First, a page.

How To Clean Headlights At Home
It doesn't matter how old your car is, making it look shiny and new can be done to even the oldest jalopies. If your car was bought new, then you should remember the original crystal clear shine of the headlights. If you have a classic or restored car, you can see just how much effort has been exerted by looking at the quality of the headlights. With time, however, headlights can get dirty and blurred, looking almost like they are covered in wax paper. It is not mere aesthetics that tell you it's time to clean your headlights as dirty ones can obscure your view when driving in the dark. oneHOWTO shows just how cheap and easy it can be if you want to know how to clean headlights at home.
Inspecting the headlights
Start by inspecting your headlights, so that you can determine the extent of any damage and how you are going to resolve it. If they have become hazy and not crisp, it is better to examine them under sunlight, doing so when both on and off. By doing this, you will be able to determine what cleaning method you will need to use to make them new again.
In case of extensive and irreparable damage, you will need professional help to get them examined. However, if the headlights are severely damaged, you may need to replace them instead. Look for scratches and abrasions that might indicate more serious issues. Of course, if the headlight doesn't turn on at all it is likely a problem with the bulb or connecting wire.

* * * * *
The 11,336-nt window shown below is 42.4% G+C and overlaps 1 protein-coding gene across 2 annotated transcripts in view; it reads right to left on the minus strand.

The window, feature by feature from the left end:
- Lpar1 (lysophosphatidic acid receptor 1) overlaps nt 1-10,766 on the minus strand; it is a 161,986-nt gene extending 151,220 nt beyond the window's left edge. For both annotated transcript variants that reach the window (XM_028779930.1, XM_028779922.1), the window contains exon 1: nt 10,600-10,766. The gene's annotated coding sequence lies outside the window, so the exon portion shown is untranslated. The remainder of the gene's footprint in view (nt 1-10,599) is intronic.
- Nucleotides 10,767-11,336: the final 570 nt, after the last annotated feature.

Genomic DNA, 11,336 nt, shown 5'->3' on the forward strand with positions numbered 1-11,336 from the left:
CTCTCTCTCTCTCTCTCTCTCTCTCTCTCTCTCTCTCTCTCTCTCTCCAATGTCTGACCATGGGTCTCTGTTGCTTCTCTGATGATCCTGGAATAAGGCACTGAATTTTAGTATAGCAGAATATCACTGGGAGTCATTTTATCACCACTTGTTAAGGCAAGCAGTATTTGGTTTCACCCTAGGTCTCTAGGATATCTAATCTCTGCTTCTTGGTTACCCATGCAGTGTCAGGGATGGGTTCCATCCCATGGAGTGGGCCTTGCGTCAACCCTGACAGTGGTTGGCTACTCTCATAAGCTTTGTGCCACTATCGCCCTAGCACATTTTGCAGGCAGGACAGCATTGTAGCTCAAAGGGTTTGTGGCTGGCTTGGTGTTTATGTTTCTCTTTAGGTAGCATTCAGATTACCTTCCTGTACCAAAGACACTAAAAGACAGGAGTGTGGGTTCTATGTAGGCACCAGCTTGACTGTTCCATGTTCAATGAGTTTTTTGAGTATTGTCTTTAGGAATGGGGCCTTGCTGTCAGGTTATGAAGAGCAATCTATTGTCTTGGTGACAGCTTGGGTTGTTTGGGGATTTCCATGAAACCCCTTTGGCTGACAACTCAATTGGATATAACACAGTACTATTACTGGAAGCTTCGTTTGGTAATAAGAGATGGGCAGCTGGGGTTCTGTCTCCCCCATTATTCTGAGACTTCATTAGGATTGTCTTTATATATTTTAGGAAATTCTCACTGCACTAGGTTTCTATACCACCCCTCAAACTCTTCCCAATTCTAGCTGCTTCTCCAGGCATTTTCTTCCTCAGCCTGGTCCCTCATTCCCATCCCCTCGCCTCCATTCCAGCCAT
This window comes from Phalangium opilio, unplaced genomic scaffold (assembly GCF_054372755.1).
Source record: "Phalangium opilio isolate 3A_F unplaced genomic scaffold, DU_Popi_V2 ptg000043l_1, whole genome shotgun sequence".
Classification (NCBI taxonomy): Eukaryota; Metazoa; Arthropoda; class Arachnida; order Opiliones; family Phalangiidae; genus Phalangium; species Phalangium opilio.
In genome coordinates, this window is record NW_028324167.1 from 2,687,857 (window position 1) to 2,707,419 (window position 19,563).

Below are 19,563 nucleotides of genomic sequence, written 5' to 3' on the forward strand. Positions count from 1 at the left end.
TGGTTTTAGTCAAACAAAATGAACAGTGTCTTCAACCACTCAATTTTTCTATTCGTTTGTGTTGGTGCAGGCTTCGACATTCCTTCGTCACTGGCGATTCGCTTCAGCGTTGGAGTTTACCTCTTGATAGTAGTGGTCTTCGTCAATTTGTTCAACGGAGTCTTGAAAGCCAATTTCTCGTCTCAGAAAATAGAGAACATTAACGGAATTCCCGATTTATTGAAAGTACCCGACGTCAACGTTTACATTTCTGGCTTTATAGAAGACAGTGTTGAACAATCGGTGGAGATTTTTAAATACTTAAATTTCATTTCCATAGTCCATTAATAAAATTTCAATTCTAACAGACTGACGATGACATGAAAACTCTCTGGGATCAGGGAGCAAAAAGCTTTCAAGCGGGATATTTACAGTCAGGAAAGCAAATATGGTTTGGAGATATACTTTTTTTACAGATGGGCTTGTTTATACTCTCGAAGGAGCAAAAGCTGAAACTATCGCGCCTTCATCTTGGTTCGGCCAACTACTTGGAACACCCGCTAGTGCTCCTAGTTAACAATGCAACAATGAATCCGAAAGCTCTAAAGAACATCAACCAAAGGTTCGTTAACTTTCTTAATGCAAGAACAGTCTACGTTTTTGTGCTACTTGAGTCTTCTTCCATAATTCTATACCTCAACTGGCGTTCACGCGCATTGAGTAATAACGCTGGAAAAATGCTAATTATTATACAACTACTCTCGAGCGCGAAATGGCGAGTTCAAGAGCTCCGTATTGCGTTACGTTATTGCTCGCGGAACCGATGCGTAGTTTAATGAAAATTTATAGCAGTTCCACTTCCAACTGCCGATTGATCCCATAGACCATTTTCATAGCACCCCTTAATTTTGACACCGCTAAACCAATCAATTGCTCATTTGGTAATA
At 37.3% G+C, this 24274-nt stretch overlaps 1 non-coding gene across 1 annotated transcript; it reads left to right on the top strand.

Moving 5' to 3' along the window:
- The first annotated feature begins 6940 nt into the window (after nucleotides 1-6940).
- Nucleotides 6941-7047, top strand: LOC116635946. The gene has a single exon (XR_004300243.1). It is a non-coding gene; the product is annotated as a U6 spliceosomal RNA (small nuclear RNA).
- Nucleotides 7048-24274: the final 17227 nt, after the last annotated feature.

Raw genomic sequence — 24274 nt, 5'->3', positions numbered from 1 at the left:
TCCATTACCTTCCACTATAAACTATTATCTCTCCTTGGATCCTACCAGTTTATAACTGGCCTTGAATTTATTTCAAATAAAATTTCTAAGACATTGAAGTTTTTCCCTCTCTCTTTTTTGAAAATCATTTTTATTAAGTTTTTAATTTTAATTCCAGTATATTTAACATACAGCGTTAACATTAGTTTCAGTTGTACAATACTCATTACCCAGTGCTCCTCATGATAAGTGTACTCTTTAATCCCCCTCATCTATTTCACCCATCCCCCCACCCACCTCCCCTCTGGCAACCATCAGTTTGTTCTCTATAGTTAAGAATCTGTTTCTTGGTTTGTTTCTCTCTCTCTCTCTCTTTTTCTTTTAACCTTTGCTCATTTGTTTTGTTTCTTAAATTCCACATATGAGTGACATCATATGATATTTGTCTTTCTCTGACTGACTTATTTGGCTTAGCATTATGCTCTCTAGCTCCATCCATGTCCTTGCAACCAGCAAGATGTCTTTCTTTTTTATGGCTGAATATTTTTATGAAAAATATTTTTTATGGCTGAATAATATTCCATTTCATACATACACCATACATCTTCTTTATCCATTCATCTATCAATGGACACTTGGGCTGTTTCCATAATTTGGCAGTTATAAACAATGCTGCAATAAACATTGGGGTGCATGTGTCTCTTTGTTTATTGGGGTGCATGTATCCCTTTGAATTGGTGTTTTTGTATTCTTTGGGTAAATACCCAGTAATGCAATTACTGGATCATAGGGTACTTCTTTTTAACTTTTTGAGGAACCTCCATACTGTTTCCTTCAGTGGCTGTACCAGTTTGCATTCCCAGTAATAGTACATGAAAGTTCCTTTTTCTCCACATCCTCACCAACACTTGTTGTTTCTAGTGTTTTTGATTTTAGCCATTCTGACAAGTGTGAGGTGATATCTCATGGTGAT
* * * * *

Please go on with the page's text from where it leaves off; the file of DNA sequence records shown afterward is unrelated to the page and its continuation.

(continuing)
General washing of the headlights
Use regular car soap to wash the headlights. Your headlights may be covered with regular dirt and grime from roads, that can be easily washed off with a simple detergent. This is often enough to make your lights shine. If not, washing will be helpful in making the diagnosis easier and quicker. Some sources say not to use household soaps as this can wear the paint on your car, but unless you car is made of papier mache, the paint should be robust enough to withstand a large range of cleaners. Just make sure there are no specific abrasives in it designed for breaking down paint.
You can also use some bicarbonate of soda to help remove some of the built on Dirt. Bicarbonate of soda is a great home cleaner as it reacts with the dirt and breaks it down to wash off more easily.